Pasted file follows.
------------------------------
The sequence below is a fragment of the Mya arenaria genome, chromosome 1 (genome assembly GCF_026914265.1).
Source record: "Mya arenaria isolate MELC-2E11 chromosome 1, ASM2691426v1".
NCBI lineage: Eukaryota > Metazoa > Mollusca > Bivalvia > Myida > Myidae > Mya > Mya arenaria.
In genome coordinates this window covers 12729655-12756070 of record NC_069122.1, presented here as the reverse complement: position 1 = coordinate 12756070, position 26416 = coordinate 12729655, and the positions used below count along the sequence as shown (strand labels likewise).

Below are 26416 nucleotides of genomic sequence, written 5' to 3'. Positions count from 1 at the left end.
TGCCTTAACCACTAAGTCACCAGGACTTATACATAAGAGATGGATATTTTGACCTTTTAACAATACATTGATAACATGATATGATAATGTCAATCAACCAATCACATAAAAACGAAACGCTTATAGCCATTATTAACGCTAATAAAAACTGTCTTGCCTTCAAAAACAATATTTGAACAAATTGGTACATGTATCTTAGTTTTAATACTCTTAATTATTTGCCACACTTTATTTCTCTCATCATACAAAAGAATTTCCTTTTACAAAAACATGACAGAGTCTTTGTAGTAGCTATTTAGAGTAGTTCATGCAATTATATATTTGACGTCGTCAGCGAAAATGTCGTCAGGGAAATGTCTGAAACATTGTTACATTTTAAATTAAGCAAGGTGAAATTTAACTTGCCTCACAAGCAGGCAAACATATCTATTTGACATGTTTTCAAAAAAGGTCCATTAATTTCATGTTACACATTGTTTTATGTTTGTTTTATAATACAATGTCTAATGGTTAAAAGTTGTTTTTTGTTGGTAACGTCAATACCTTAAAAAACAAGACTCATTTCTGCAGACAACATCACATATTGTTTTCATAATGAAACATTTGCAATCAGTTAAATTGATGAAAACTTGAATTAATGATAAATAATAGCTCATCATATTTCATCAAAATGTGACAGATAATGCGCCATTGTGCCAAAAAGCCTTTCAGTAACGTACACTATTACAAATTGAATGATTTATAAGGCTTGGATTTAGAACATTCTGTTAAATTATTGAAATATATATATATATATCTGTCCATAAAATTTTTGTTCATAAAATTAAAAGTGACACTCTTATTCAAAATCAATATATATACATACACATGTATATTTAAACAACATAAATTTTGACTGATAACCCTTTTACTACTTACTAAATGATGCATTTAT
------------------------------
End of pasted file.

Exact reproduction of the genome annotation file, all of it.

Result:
The sequence below is a fragment of the Mya arenaria genome, chromosome 1 (genome assembly GCF_026914265.1).
Source record: "Mya arenaria isolate MELC-2E11 chromosome 1, ASM2691426v1".
NCBI lineage: Eukaryota > Metazoa > Mollusca > Bivalvia > Myida > Myidae > Mya > Mya arenaria.
In genome coordinates this window covers 12729655-12756070 of record NC_069122.1, presented here as the reverse complement: position 1 = coordinate 12756070, position 26416 = coordinate 12729655, and the positions used below count along the sequence as shown (strand labels likewise).

Below are 26416 nucleotides of genomic sequence, written 5' to 3'. Positions count from 1 at the left end.
TGCCTTAACCACTAAGTCACCAGGACTTATACATAAGAGATGGATATTTTGACCTTTTAACAATACATTGATAACATGATATGATAATGTCAATCAACCAATCACATAAAAACGAAACGCTTATAGCCATTATTAACGCTAATAAAAACTGTCTTGCCTTCAAAAACAATATTTGAACAAATTGGTACATGTATCTTAGTTTTAATACTCTTAATTATTTGCCACACTTTATTTCTCTCATCATACAAAAGAATTTCCTTTTACAAAAACATGACAGAGTCTTTGTAGTAGCTATTTAGAGTAGTTCATGCAATTATATATTTGACGTCGTCAGCGAAAATGTCGTCAGGGAAATGTCTGAAACATTGTTACATTTTAAATTAAGCAAGGTGAAATTTAACTTGCCTCACAAGCAGGCAAACATATCTATTTGACATGTTTTCAAAAAAGGTCCATTAATTTCATGTTACACATTGTTTTATGTTTGTTTTATAATACAATGTCTAATGGTTAAAAGTTGTTTTTTGTTGGTAACGTCAATACCTTAAAAAACAAGACTCATTTCTGCAGACAACATCACATATTGTTTTCATAATGAAACATTTGCAATCAGTTAAATTGATGAAAACTTGAATTAATGATAAATAATAGCTCATCATATTTCATCAAAATGTGACAGATAATGCGCCATTGTGCCAAAAAGCCTTTCAGTAACGTACACTATTACAAATTGAATGATTTATAAGGCTTGGATTTAGAACATTCTGTTAAATTATTGAAATATATATATATATATCTGTCCATAAAATTTTTGTTCATAAAATTAAAAGTGACACTCTTATTCAAAATCAATATATATACATACACATGTATATTTAAACAACATAAATTTTGACTGATAACCCTTTTACTACTTACTAAATGATGCATTTAT